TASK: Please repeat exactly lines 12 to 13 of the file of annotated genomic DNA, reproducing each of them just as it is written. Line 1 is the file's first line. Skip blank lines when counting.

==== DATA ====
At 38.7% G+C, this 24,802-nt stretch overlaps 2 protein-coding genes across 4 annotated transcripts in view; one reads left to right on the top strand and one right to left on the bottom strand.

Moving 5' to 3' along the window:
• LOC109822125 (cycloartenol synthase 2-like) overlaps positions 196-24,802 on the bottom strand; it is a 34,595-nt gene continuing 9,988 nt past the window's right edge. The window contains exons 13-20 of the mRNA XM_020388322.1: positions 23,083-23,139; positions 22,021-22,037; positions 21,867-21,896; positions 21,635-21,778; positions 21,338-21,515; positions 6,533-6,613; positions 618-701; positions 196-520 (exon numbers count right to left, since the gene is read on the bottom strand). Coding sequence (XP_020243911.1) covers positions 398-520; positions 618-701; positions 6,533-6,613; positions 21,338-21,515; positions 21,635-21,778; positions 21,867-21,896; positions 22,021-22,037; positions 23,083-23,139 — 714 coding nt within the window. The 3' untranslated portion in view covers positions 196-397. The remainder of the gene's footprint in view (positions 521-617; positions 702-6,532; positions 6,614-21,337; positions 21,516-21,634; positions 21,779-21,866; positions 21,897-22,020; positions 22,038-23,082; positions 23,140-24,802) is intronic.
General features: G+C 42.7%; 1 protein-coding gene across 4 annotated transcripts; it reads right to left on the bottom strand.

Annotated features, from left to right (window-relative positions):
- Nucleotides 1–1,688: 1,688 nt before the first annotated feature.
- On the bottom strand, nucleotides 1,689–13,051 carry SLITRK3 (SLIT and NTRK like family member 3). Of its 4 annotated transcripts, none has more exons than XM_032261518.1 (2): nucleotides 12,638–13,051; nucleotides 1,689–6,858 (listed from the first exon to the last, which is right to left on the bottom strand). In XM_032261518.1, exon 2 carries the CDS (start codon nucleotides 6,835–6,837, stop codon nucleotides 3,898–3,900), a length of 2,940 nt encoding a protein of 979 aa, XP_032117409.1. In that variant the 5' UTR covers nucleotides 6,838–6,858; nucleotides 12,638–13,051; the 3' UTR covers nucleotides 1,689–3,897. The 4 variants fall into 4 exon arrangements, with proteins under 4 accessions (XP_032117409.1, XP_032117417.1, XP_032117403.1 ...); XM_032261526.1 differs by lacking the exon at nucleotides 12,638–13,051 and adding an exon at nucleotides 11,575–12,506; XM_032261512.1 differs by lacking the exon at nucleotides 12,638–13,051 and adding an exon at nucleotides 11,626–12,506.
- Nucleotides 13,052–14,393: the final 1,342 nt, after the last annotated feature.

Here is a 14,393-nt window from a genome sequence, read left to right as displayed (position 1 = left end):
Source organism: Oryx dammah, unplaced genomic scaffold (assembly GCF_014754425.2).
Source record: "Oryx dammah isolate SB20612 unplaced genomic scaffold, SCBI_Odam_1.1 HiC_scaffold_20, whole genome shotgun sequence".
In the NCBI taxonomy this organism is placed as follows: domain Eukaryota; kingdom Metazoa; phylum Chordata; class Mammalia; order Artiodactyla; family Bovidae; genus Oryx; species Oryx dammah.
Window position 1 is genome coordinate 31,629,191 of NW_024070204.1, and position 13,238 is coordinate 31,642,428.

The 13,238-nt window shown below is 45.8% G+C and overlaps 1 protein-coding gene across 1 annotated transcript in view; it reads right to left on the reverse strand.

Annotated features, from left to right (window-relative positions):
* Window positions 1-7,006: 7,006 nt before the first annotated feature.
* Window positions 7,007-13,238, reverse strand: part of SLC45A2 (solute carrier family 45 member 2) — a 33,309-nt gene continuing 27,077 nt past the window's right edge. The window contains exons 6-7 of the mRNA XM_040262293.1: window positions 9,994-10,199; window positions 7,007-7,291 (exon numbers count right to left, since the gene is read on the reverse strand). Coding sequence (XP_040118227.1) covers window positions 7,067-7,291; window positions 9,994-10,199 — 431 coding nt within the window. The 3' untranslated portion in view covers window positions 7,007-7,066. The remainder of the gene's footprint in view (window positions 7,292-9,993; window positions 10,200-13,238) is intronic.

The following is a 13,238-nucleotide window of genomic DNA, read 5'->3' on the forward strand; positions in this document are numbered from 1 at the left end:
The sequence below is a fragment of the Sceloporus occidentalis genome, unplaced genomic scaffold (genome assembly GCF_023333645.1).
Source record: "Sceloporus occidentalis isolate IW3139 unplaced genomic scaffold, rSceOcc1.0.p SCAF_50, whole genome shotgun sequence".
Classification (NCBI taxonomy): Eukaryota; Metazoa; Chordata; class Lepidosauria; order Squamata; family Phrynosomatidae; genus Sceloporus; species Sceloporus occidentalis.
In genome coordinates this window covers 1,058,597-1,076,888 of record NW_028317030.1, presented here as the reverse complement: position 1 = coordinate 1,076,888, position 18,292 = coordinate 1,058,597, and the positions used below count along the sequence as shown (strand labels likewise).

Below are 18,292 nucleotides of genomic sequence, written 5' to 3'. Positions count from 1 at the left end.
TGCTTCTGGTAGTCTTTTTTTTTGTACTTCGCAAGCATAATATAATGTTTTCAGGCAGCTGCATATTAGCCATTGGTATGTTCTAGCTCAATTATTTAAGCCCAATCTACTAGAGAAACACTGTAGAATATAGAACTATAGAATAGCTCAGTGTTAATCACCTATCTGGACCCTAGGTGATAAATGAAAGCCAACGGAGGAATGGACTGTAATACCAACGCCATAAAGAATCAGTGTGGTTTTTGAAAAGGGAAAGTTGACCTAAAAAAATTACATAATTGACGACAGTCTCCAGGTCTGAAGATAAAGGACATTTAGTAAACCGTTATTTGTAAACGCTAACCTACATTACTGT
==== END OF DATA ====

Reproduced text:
In the NCBI taxonomy this organism is placed as follows: domain Eukaryota; kingdom Metazoa; phylum Chordata; class Mammalia; order Artiodactyla; family Bovidae; genus Oryx; species Oryx dammah.
Window position 1 is genome coordinate 31,629,191 of NW_024070204.1, and position 13,238 is coordinate 31,642,428.